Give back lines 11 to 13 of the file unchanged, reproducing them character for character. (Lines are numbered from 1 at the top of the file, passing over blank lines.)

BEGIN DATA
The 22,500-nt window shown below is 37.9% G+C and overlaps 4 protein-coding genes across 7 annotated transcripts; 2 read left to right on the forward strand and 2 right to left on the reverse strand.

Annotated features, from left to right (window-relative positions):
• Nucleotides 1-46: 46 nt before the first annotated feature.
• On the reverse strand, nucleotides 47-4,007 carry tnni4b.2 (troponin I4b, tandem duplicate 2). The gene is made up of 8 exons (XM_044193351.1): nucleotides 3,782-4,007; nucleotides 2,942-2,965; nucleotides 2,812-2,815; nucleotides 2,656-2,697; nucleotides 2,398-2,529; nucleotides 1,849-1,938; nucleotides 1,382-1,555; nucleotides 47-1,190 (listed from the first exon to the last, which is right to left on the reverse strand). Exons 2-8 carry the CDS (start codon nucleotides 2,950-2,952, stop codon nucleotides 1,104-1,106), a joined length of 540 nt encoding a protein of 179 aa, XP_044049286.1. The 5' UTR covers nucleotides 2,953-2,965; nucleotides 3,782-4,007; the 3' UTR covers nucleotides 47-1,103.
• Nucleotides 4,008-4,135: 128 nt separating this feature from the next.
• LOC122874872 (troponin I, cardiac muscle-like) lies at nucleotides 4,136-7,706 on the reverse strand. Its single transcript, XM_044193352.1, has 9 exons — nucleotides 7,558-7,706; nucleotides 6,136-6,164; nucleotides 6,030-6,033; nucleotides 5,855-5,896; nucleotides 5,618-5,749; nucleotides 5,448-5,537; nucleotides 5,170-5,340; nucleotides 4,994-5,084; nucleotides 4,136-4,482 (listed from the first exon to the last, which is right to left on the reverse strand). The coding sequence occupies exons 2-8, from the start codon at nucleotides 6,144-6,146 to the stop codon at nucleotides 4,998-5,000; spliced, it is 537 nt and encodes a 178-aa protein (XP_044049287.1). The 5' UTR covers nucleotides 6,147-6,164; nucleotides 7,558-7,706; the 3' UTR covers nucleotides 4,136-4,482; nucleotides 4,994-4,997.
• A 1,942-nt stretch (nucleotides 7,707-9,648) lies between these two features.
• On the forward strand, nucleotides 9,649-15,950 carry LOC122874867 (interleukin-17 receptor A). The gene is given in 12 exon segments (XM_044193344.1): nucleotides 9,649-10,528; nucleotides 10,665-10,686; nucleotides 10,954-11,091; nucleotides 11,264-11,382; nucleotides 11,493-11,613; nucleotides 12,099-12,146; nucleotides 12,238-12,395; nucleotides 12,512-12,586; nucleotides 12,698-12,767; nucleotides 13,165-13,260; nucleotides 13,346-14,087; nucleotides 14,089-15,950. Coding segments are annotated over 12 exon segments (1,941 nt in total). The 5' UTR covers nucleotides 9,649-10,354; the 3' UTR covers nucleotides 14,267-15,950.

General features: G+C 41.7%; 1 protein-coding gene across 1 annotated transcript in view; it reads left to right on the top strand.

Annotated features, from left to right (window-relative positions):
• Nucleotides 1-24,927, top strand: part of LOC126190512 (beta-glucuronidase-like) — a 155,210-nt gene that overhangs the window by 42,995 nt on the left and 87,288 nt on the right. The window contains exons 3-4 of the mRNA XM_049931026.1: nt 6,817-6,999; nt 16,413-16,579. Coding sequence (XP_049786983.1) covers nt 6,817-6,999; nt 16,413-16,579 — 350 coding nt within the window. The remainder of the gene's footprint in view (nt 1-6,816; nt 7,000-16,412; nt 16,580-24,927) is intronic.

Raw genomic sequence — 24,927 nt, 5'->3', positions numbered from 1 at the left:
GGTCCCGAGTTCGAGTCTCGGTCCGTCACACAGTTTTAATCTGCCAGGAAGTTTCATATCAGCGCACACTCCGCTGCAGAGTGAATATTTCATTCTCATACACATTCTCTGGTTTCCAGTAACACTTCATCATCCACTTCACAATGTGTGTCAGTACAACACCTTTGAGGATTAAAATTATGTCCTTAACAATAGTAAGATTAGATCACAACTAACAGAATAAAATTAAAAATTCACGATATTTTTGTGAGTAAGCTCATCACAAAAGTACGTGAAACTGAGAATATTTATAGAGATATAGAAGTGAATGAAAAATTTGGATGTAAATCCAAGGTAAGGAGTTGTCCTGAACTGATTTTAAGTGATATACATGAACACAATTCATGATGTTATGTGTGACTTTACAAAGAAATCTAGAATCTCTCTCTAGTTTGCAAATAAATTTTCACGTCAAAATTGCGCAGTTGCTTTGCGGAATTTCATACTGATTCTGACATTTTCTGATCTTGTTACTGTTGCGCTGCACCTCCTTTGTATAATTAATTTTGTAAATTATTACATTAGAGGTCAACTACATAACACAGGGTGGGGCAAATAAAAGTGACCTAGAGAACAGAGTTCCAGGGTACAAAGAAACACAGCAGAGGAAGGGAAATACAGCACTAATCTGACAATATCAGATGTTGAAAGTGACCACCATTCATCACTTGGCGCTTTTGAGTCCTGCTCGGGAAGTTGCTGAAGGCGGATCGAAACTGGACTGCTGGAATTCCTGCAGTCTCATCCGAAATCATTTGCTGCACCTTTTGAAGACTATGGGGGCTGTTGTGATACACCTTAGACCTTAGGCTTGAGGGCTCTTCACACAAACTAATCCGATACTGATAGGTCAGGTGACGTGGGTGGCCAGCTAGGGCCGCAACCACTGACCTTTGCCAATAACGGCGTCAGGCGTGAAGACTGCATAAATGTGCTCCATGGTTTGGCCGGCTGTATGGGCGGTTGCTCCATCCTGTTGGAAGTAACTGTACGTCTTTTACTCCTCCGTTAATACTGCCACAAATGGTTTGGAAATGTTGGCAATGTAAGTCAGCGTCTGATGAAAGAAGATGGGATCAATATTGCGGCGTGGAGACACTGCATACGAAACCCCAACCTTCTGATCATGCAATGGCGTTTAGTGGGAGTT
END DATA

• Nucleotides 1-24,927, top strand: part of LOC126190512 (beta-glucuronidase-like) — a 155,210-nt gene that overhangs the window by 42,995 nt on the left and 87,288 nt on the right. The window contains exons 3-4 of the mRNA XM_049931026.1: nt 6,817-6,999; nt 16,413-16,579. Coding sequence (XP_049786983.1) covers nt 6,817-6,999; nt 16,413-16,579 — 350 coding nt within the window. The remainder of the gene's footprint in view (nt 1-6,816; nt 7,000-16,412; nt 16,580-24,927) is intronic.

Raw genomic sequence — 24,927 nt, 5'->3', positions numbered from 1 at the left:
GGTCCCGAGTTCGAGTCTCGGTCCGTCACACAGTTTTAATCTGCCAGGAAGTTTCATATCAGCGCACACTCCGCTGCAGAGTGAATATTTCATTCTCATACACATTCTCTGGTTTCCAGTAACACTTCATCATCCACTTCACAATGTGTGTCAGTACAACACCTTTGAGGATTAAAATTATGTCCTTAACAATAGTAAGATTAGATCACAACTAACAGAATAAAATTAAAAATTCACGATATTTTTGTGAGTAAGCTCATCACAAAAGTACGTGAAACTGAGAATATTTATAGAGATATAGAAGTGAATGAAAAATTTGGATGTAAATCCAAGGTAAGGAGTTGTCCTGAACTGATTTTAAGTGATATACATGAACACAATTCATGATGTTATGTGTGACTTTACAAAGAAATCTAGAATCTCTCTCTAGTTTGCAAATAAATTTTCACGTCAAAATTGCGCAGTTGCTTTGCGGAATTTCATACTGATTCTGACATTTTCTGATCTTGTTACTGTTGCGCTGCACCTCCTTTGTATAATTAATTTTGTAAATTATTACATTAGAGGTCAACTACATAACACAGGGTGGGGCAAATAAAAGTGACCTAGAGAACAGAGTTCCAGGGTACAAAGAAACACAGCAGAGGAAGGGAAATACAGCACTAATCTGACAATATCAGATGTTGAAAGTGACCACCATTCATCACTTGGCGCTTTTGAGTCCTGCTCGGGAAGTTGCTGAAGGCGGATCGAAACTGGACTGCTGGAATTCCTGCAGTCTCATCCGAAATCATTTGCTGCACCTTTTGAAGACTATGGGGGCTGTTGTGATACACCTTAGACCTTAGGCTTGAGGGCTCTTCACACAAACTAATCCGATACTGATAGGTCAGGTGACGTGGGTGGCCAGCTAGGGCCGCAACCACTGACCTTTGCCAATAACGGCGTCAGGCGTGAAGACTGCATAAATGTGCTCCATGGTTTGGCCGGCTGTATGGGCGGTTGCTCCATCCTGTTGGAAGTAACTGTACGTCTTTTACTCCTCCGTTAATACTGCCACAAATGGTTTGGAAATGTTGGCAATGTAAGTCAGCGTCTGATGAAAGAAGATGGGATCAATATTGCGGCGTGGAGACACTGCATACGAAACCCCAACCTTCTGATCATGCAATGGCGTTTAGTGGGAGTT